Changing our life to live consciously

My story always seems to start in 2017, though I’d had many an adventure and hard-won lesson before that.

Hiking in Queenstown, 2017

My then-boyfriend, Chris, and I shared an existential crisis, questioning our role in the consumerist hamster wheel of the modern world and critiquing our lack of sustainable living.

Like everyone else, we had been using plastic without thought, driving everywhere, and buying polyester clothes from fast fashion brands. We were both working full-time in jobs that gave us plenty of disposable income but where we weren’t fulfilled and dreaded Mondays.

Looking back, I’m not sure exactly what inspired this irrevocable mindset shift, but we found ourselves changing our habits to live more sustainably and seeking a different way of life where we didn’t give away the bulk of our time for the money to spend on things we didn’t need. We started sharing our experiences and tips to live more consciously under the moniker Ecolust Life.

In 2018, we got rid of most of our possessions, quit our jobs, I dropped out of law school, and we booked a one-way flight. With only carry-on luggage, we left in January 2019 for a year-long, round-the-world trip, planning to live as freely and sustainably as we knew how. No one was to know just how lucky we were to make that life choice, given the state of the world the following year.

Our last day in Australia before our round-the-world trip

Packing sustainable products to travel with only carry-on luggage

Quitting our jobs to travel the world

We bought a van to live in around New Zealand, bathing mostly in natural bodies of water, hiking, and freedom camping.

Our daily wash in natural water in Taupo, New Zealand

Hiking Tongariro Alpine Crossing

Cooking in our van

We then flew to South America for three months, where we explored extreme terrains, studied Spanish, slept in shared hostel rooms, eloped in Bolivia, and inflicted havoc on our gut microbiomes. While I lay suffering from food poisoning and altitude sickness and whatever other impositions on my immune system, Chris hiked the Salkantay trek in Peru to where I eventually met him at Machu Picchu. I was ready to book a flight home after months of travelling far too quickly and neglecting our health in impoverished countries but I gave one more destination a chance – the Galapagos Islands.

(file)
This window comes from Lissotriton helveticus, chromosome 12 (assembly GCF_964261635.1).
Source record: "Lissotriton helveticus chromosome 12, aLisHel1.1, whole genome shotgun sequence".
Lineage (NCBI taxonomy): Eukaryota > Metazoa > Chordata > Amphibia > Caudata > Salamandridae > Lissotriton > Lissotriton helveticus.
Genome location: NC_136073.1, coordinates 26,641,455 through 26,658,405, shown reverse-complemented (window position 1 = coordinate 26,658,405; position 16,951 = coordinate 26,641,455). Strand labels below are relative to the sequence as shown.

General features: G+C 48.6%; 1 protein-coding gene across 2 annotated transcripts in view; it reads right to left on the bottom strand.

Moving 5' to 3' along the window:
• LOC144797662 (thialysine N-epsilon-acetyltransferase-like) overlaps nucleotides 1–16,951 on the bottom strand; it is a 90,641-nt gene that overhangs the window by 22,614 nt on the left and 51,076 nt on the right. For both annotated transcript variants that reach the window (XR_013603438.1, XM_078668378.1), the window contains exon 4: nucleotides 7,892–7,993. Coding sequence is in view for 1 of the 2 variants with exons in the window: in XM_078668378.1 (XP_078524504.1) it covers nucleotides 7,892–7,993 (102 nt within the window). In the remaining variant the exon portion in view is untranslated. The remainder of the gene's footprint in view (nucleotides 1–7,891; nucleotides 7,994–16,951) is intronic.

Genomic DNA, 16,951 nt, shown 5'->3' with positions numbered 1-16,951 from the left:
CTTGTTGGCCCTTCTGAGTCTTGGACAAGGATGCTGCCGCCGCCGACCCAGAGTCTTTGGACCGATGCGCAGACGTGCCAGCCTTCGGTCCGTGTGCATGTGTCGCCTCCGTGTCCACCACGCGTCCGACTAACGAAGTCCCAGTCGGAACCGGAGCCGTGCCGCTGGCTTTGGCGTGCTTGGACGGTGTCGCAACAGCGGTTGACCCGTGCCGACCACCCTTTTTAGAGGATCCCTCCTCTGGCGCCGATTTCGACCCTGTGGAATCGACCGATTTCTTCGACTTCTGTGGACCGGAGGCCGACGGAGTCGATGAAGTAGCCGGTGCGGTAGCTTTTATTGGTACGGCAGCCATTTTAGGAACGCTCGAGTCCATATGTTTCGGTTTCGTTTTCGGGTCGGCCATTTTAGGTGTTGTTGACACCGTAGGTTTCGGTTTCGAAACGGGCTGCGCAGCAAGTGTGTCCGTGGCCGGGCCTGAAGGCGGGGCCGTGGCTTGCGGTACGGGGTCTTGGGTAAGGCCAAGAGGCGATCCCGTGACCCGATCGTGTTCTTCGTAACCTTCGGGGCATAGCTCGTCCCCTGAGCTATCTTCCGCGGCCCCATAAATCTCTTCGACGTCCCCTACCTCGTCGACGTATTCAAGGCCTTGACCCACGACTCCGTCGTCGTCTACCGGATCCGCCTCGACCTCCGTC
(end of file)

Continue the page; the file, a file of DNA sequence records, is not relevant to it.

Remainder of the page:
Hiking in Santiago, Chile

Exploring Buenos Aires, Argentina

Our spontaneous elopement in Sucre, Bolivia

Machu Picchu, Peru

Discovering our values

We left the altitude, we had warmth and a water filter, sunshine and nature. My mood and health improved exponentially as we snorkelled with sea lions and took life slower. We had tough conversations about how we hadn’t been living in line with our values due to the fear of wasting travel opportunities. We’d left one rat race at home for another. We vowed to live slower, give ourselves the opportunity for genuine connections with people, and to prioritise our health. You can listen to our travel experiences from Season 1 of our podcast here.


Healing in the Galapagos Islands 

Yoga teacher training

After the US, Canada, and London, we flew to Cyprus for our yoga teacher training. A multi-day hike in Torres Del Paine in Patagonia had been Chris’ experience of choice. This was mine. Three weeks living at the Mediterranean Sea, learning and practicing yoga for seven hours a day, having vegetarian Indian food cooked for us each meal, and exploring the island as tourists on Sundays. I had practiced yoga in classes since I was 17 but never had I delved into the spiritual and philosophical side. Here, I trained my body, learnt how to control my breath and my thoughts, and awoke to a whole paradigm of potential for my soul.

Tourist days off yoga teacher training in Cyprus